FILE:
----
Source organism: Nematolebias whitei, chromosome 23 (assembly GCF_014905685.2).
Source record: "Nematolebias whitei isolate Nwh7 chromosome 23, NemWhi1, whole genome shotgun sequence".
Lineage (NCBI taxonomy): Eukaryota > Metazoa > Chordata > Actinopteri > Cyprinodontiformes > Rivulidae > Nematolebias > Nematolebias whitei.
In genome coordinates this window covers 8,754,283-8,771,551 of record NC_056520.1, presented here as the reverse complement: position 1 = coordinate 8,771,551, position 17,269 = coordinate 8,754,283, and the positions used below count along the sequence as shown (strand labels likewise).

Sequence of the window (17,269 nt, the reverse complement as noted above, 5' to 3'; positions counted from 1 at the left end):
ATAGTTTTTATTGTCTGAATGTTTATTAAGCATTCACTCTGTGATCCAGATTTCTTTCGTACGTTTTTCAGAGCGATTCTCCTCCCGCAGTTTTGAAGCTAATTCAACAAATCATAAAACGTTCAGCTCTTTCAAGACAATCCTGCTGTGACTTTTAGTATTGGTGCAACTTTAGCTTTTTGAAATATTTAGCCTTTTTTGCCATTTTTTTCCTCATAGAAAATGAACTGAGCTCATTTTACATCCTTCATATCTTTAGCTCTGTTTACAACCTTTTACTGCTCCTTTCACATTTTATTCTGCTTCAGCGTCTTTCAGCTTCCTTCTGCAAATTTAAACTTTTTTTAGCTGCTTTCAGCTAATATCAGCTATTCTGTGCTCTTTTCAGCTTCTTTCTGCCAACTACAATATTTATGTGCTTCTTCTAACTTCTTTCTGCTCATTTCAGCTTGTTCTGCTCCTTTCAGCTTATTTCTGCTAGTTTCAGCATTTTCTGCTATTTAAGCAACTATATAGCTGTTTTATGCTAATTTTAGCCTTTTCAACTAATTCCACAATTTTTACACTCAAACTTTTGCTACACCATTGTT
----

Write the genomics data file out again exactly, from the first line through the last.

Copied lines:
Source organism: Nematolebias whitei, chromosome 23 (assembly GCF_014905685.2).
Source record: "Nematolebias whitei isolate Nwh7 chromosome 23, NemWhi1, whole genome shotgun sequence".
Lineage (NCBI taxonomy): Eukaryota > Metazoa > Chordata > Actinopteri > Cyprinodontiformes > Rivulidae > Nematolebias > Nematolebias whitei.
In genome coordinates this window covers 8,754,283-8,771,551 of record NC_056520.1, presented here as the reverse complement: position 1 = coordinate 8,771,551, position 17,269 = coordinate 8,754,283, and the positions used below count along the sequence as shown (strand labels likewise).

Sequence of the window (17,269 nt, the reverse complement as noted above, 5' to 3'; positions counted from 1 at the left end):
ATAGTTTTTATTGTCTGAATGTTTATTAAGCATTCACTCTGTGATCCAGATTTCTTTCGTACGTTTTTCAGAGCGATTCTCCTCCCGCAGTTTTGAAGCTAATTCAACAAATCATAAAACGTTCAGCTCTTTCAAGACAATCCTGCTGTGACTTTTAGTATTGGTGCAACTTTAGCTTTTTGAAATATTTAGCCTTTTTTGCCATTTTTTTCCTCATAGAAAATGAACTGAGCTCATTTTACATCCTTCATATCTTTAGCTCTGTTTACAACCTTTTACTGCTCCTTTCACATTTTATTCTGCTTCAGCGTCTTTCAGCTTCCTTCTGCAAATTTAAACTTTTTTTAGCTGCTTTCAGCTAATATCAGCTATTCTGTGCTCTTTTCAGCTTCTTTCTGCCAACTACAATATTTATGTGCTTCTTCTAACTTCTTTCTGCTCATTTCAGCTTGTTCTGCTCCTTTCAGCTTATTTCTGCTAGTTTCAGCATTTTCTGCTATTTAAGCAACTATATAGCTGTTTTATGCTAATTTTAGCCTTTTCAACTAATTCCACAATTTTTACACTCAAACTTTTGCTACACCATTGTT